The validity of a trust created under the Islands’ law is based on English common law principles, which require certainty of intention to create a trust, certainty of beneficiaries, and certainty of subject matter or property to be placed in trust.

Ii. Duration And Termination Of A Trust

Cayman Islands’ law permits a 150-year perpetuity period for trusts other than charitable and STAR trusts, which may both exist in perpetuity. There is no law restricting the period of the accumulation of income.

Iii. Beneficiaries

Other than in the case of STAR trusts, the rights of beneficiaries are generally determined in accordance with English common-law principles.

Iv. Trustees

The Trusts Law provides for the appointment and discharge of trustees, although the trust deed itself will usually make specific provision in this respect.

The Trusts Law gives a trustee certain general powers (powers of maintenance and advancement) and provides for the investment of the trust fund and the protection and indemnity of trustees. Again, these powers are usually expressly expanded or restricted in the trust provisions.

V. Protectors

The Islands have no specific legislation in relation to protectors and their powers, duties and rights, but these may be expressly provided for under the terms of a trust instrument.

Vi. Role Of Courts

The Trusts Law provides a procedure for applying to the court for advice and directions on any question regarding the management or administration of a trust. Trustees acting upon the opinion, advice, or direction given by the court shall be deemed, so far as regards their own responsibility, to have discharged their duties as trustees on the subject matter of the application. This discharge is conditional on the trustee’s being innocent of fraud, wilful concealment, or misrepresentation in obtaining such opinion, advice or direction.

E. Trust Administration

I. Investment

The Trusts Law deals with investments made by the trustees. It specifies certain authorised investments, which include any securities in which trustees in England are authorised to invest. Powers of investment are usually specifically expressed under the trust deed.

Ii. Maintenance And Advancement

The Trusts Law grants powers to apply income for maintenance, accumulate surplus income during a minority, and make advancements. Provisions for maintenance and advancement are usually expressly included and the statutory provisions are usually excluded under the terms of a trust instrument.

Iii. Variation Of A Trust

A trust may be varied in accordance with any express powers to amend or vary the trust. Where there is no such power, it is possible to apply to the court for the variation of a trust.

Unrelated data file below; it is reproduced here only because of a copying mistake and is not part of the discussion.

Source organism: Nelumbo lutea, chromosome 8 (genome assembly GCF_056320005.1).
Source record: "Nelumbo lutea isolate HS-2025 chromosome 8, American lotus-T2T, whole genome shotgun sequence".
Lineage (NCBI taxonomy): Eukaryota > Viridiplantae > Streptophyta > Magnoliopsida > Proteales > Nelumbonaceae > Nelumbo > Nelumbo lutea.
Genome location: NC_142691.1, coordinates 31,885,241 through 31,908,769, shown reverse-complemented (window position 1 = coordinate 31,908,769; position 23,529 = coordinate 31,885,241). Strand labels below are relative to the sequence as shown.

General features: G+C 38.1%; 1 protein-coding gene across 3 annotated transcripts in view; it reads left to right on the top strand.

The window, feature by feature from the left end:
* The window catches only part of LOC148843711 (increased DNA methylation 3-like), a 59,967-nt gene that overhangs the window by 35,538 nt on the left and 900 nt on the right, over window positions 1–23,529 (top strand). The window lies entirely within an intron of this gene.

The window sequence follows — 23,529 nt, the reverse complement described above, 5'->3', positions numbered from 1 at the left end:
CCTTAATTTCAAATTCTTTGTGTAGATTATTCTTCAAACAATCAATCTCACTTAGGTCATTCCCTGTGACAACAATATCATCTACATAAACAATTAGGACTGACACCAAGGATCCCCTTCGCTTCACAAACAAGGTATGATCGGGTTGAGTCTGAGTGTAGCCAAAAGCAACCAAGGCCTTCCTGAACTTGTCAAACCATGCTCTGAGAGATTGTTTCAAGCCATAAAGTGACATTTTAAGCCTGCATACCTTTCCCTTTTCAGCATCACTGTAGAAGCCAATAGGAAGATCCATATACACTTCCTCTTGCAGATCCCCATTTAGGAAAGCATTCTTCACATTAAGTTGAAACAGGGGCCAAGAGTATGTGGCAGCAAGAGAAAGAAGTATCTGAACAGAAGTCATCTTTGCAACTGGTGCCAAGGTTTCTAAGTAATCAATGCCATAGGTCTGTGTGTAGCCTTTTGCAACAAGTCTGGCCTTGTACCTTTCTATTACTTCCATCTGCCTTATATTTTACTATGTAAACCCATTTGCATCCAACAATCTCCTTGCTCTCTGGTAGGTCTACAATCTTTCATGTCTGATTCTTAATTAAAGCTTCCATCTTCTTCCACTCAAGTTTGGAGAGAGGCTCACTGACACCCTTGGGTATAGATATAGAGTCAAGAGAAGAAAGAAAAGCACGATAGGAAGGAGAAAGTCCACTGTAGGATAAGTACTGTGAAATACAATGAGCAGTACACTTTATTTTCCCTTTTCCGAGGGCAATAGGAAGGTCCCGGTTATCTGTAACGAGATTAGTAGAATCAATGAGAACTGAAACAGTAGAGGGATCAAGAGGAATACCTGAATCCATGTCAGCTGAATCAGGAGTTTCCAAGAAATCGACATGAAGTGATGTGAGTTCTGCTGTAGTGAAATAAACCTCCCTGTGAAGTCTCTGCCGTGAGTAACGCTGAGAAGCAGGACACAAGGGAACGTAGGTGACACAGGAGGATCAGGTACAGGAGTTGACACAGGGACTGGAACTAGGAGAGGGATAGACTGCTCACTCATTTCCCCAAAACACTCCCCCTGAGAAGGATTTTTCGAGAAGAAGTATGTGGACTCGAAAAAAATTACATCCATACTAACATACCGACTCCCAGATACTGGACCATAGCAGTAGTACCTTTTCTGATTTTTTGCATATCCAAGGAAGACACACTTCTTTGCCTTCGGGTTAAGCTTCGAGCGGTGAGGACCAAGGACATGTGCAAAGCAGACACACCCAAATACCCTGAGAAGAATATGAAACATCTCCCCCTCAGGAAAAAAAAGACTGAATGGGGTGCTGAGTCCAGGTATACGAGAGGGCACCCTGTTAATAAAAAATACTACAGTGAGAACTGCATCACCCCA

F. Confidentiality And Disclosure

Both common law and the Confidential Relationships (Preservation) Law (2009 Revision) (CRPL) govern confidentiality of business transactions.

The original enactment of the CRPL in 1976 was intended to protect bona fide business dealings. The CRPL codifies the English common law duty of confidentiality owed by a bank to its customer, extends the duty to other professional relationships, and criminalises a breach of that duty unless disclosure occurs in accordance with the provisions of the CRPL. The CRPL recognises the duty of lawyers, bankers, accountants, government officials, and financial professionals to maintain the confidentiality of the identity and business of their clients.

‘Confidential information’ is defined broadly in the CRPL. It includes ‘information concerning any property which the recipient thereof is not, otherwise than in the normal course of business, authorised by the principal to divulge’.

G. Rights Of Creditors

I. Transfer Into Trusts

The Fraudulent Dispositions Law (1996 Revision) (FDL) provides that a disposition of property made with intent to defraud and at an undervaluation shall be voidable at the instance of the creditor prejudiced thereby. ‘Intent to defraud’ means an intention of the transfer wilfully to defeat an obligation owed to a creditor. ‘Undervalue’ is defined as the provision of no consideration for a disposition or a consideration for the disposition the value of which, in money or money’s worth, is significantly less than the value of the property subject to the disposition.

The burden of proving the intent to defraud for the purposes of the FDL is on the creditor seeking to set aside the disposition.

Ii. Limitation Period

The creditor must commence any action within six years of the date of the relevant disposition.

Iii. Rights Of Trustees And Beneficiaries

If a disposition is set aside under the FDL, it will be only to the extent necessary to discharge the obligation owed to the creditor prejudiced by that disposition together with such costs as the court may allow. The FDL also contains various provisions protecting the interests of transferees and beneficiaries of trusts who have not acted in bad faith.